There are certain essential elements that combine to build value in a product, and Gucci is no exception.
Apart from the ones discussed above, Gucci looked at royalty and celebrities to give the brand a good start.
As the brand continued to grow, Gucci invited some of the finest artists to design their wares and create more brand recognition and consumer demand.
For example, Grace Kelly requested to make herself a Gucci silk scarf.
As wealthy clientele established their preference for the brand, it began to set a precedent.
Customers wanted and could afford the very best that any craftsman or artisan had to offer.
Thankfully, Gucci fulfilled both their needs and preferences for high-quality and aesthetically pleasing goods.
The Italian leather manufacturer also paid close attention to fan demands who asked to have replica articles as seen in movies or songs.
Replicas, but with the brand’s logo and rich heritage.
6. Gucci Clever PR And Marketing
What makes Gucci so special?
As Alber Elbaz, designer for fashion house Lanvin, once told:
“It is so much work. Doing a collection is almost like creating a vaccine. Once you create the one vaccine, then you can duplicate for nine dollars and ninety-nine cents. But see if you can create it for nine dollars and ninety-nine cents. The answer is no.”
Marketing costs for a luxury fashion house are considerable.
According to Reuters, Gucci does not reveal its advertising spending.
However, LVMH, another luxury house, and Gucci’s main rival has spent nearly $6.5 billion on marketing last year…
…which explains the $600 price tag on Gucci’s t-shirt or $500 for a pair of sunglasses.
Moreover, it was the brand’s marketing efforts that made the brand appealing to the younger generation, more inclined toward streetwear fashion styles.
Nowadays, the brand’s apparel and footwear are available on the most exclusive online stores such as Farfetch, Net-a-porter, and GOAT.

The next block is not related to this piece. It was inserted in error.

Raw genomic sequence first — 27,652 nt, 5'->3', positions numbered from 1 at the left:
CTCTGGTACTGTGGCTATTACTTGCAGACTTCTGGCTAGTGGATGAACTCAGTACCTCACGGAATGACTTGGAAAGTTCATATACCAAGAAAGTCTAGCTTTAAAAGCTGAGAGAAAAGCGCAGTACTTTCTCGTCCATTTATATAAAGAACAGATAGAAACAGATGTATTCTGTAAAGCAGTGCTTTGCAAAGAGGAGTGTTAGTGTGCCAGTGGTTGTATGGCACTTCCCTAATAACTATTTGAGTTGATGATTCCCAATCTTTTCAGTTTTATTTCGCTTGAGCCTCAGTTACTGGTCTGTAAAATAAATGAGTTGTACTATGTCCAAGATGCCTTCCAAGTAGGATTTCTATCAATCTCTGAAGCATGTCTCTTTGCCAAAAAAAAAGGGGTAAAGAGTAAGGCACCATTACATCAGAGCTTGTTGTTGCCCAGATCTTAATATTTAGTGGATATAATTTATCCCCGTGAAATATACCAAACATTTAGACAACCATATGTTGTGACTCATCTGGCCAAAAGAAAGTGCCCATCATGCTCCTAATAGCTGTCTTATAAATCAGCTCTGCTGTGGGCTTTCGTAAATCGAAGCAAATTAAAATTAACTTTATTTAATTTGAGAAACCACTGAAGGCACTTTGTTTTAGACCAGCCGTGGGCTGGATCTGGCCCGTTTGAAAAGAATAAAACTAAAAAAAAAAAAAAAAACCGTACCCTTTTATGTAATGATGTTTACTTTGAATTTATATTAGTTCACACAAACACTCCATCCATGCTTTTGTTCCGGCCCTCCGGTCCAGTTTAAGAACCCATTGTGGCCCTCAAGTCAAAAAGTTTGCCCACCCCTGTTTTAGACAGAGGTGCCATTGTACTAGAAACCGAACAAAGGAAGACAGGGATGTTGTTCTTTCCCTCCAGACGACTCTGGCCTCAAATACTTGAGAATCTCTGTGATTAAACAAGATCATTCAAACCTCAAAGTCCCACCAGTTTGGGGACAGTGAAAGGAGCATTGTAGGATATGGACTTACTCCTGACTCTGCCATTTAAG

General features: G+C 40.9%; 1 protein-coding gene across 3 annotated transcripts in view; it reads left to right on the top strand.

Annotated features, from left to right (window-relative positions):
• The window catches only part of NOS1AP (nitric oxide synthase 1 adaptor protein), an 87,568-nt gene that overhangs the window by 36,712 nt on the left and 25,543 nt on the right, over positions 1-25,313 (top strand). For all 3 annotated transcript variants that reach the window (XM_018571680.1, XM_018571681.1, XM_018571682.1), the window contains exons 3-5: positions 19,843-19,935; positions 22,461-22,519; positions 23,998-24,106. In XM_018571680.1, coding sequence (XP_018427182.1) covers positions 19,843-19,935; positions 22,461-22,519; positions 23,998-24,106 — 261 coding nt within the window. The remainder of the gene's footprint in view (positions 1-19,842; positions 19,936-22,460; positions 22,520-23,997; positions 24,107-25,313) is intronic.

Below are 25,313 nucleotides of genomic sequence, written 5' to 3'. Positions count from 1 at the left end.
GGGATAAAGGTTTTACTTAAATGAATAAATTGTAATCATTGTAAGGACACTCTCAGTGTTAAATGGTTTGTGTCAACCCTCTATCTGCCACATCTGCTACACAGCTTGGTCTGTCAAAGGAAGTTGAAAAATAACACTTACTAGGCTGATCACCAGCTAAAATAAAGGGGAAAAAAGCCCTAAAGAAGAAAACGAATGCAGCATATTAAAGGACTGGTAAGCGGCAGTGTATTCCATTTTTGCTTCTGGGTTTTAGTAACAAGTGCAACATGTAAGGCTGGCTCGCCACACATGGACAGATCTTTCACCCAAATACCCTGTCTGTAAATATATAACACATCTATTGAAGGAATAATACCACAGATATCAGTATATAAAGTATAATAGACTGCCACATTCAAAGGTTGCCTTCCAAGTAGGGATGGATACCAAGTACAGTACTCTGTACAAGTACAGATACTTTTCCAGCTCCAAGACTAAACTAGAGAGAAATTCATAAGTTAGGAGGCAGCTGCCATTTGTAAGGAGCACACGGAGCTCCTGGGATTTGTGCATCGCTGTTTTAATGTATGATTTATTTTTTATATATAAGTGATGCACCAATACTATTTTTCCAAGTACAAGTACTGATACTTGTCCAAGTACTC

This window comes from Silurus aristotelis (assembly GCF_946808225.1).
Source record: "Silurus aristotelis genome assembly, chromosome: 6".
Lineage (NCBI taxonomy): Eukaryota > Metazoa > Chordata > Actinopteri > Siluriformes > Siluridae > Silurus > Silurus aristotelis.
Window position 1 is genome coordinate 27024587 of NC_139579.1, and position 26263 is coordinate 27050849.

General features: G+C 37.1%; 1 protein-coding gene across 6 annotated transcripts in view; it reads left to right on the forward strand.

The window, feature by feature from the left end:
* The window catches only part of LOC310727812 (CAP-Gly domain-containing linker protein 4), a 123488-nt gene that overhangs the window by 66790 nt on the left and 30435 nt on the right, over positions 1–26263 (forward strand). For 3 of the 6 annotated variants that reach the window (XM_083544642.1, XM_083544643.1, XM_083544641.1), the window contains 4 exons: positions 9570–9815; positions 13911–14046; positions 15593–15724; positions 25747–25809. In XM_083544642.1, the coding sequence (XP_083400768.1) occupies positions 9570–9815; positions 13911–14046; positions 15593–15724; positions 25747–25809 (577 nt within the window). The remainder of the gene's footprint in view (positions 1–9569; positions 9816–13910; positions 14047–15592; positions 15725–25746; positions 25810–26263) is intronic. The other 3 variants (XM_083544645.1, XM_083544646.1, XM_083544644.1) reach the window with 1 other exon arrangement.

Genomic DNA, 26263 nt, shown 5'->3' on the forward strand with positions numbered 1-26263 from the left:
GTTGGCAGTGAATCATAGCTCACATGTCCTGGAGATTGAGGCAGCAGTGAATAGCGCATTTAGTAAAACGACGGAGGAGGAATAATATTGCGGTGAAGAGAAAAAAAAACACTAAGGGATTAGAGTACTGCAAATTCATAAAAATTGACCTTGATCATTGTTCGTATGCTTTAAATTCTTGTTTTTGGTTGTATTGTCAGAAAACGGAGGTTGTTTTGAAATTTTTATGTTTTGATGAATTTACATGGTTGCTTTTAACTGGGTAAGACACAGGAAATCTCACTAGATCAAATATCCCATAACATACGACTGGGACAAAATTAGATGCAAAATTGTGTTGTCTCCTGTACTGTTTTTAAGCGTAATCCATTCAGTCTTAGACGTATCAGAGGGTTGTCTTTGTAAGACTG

7. Excellent Product Quality
So…Is Gucci worth the money?
As with any other luxury brand, Gucci also has a high overhead in business expenses:
Distribution, staffing, marketing, legalities, insurance, product launch shows, and trademarking to name a few.
But, there’s a lot that goes into the creation of each Gucci product, to be able to demand a higher selling price.
Apart from the overhead costs alone, the company pays obsessive attention to the quality of the materials it uses.
However, the results are impressive:
Gucci’s lines are timeless and in sync with current fashion trends.
In fact, the brand often sets the trends, so the label never goes out of style.
8. The Problem With Gucci Counterfeits
Gucci’s products are so much in demand that a counterfeit industry exists around its products.
And, it makes sense as boasting a $600 Gucci shirt puts the owner in the same league as celebrities.
Wearing Gucci also signals to folks around that the owner is upper class and has the right to be seen at exclusive sites.
That’s why independent design manufacturers all over the world create knock-off versions of Gucci’s products.
However, while there’s crazy consumer demand for the brand’s products, only authentic Gucci products hold their value.
To avoid embarrassment and disappointment, make sure you always order from approved luxury stores.
Nowadays, Gucci is a luxury fashion house intricately tied with high-society, celebrities, and top fashion designers.
PEOPLE ALSO ASK
Gucci’s products are costly, and some buyers do not see the value or the reason behind the high price.
Yet, the label has loyal customers who demand the high price as a way of associating with celebrities and royals.
Now it’s your turn…
Why do you think Gucci is so expensive?
Do you think Gucci is worth the money?
Please leave your comments below so others can benefit from your view.
Ana Alves is a fashion and beauty writer with a keen interest in sustainability and veganism. Hailing from Sao Paulo, Brazil but living in London, UK, Ana has been writing about sustainable and vegan fashion for over 10 years. Actively curating for Saatchi, Ana's engaging prices have been presented in Forbes, Wired, Vanity Fair, The London Economic, Digital Trends, and The VOU.